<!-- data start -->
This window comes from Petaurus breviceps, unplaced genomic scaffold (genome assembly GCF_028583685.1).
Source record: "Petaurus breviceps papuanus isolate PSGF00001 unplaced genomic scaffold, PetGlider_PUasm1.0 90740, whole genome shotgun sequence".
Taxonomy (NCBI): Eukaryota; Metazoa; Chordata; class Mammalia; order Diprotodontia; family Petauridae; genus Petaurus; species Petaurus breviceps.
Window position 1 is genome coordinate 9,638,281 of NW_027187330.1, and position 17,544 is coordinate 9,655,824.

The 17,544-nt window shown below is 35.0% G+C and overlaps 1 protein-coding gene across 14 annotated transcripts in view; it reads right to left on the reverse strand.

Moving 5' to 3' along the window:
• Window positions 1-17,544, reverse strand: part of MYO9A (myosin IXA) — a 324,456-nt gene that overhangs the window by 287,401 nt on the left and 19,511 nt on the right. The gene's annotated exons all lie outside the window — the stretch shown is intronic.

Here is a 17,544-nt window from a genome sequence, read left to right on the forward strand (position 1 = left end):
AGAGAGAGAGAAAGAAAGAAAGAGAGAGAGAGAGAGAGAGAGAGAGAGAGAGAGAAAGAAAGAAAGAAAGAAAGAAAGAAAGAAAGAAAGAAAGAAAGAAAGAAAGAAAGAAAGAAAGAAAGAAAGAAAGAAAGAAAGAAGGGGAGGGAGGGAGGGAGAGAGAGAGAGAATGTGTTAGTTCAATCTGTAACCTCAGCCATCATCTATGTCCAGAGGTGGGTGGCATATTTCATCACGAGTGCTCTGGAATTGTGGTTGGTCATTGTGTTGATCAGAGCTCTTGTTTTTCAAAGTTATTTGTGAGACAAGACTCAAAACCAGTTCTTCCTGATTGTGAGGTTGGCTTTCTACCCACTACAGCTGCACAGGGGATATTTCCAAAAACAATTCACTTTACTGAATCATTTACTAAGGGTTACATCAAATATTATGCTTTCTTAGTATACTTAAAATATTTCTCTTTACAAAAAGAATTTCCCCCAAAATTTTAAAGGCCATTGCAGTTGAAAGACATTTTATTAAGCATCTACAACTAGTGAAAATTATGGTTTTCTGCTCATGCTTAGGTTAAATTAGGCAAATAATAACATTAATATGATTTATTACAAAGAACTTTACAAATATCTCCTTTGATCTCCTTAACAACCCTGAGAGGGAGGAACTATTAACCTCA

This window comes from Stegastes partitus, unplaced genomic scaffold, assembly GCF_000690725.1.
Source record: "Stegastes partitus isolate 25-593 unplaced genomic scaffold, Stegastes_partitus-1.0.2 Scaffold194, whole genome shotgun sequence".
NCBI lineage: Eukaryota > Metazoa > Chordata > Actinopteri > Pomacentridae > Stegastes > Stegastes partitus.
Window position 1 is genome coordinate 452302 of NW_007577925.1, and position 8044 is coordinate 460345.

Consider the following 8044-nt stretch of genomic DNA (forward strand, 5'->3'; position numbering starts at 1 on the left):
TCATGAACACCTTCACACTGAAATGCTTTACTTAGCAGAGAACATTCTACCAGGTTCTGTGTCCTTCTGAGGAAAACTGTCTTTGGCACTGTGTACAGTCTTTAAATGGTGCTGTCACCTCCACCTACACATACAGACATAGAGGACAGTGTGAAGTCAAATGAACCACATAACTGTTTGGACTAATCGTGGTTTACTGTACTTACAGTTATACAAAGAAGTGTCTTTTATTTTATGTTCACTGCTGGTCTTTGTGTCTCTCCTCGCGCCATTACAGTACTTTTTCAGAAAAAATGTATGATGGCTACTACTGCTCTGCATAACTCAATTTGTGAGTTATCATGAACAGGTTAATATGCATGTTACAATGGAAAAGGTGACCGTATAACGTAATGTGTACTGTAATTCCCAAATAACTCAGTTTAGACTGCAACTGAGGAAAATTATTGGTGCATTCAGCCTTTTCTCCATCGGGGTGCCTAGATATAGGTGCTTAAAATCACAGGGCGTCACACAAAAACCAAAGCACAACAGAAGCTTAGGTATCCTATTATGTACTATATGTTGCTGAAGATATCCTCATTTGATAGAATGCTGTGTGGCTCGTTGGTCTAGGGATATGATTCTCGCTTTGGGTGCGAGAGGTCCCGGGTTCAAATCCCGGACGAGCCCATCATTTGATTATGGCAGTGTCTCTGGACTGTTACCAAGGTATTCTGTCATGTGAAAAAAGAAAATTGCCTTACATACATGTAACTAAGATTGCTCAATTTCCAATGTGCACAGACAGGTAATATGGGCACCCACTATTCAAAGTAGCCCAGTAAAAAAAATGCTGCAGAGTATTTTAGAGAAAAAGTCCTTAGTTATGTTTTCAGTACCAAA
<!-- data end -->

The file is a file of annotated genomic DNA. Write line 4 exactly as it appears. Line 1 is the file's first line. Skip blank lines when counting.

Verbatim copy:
Window position 1 is genome coordinate 9,638,281 of NW_027187330.1, and position 17,544 is coordinate 9,655,824.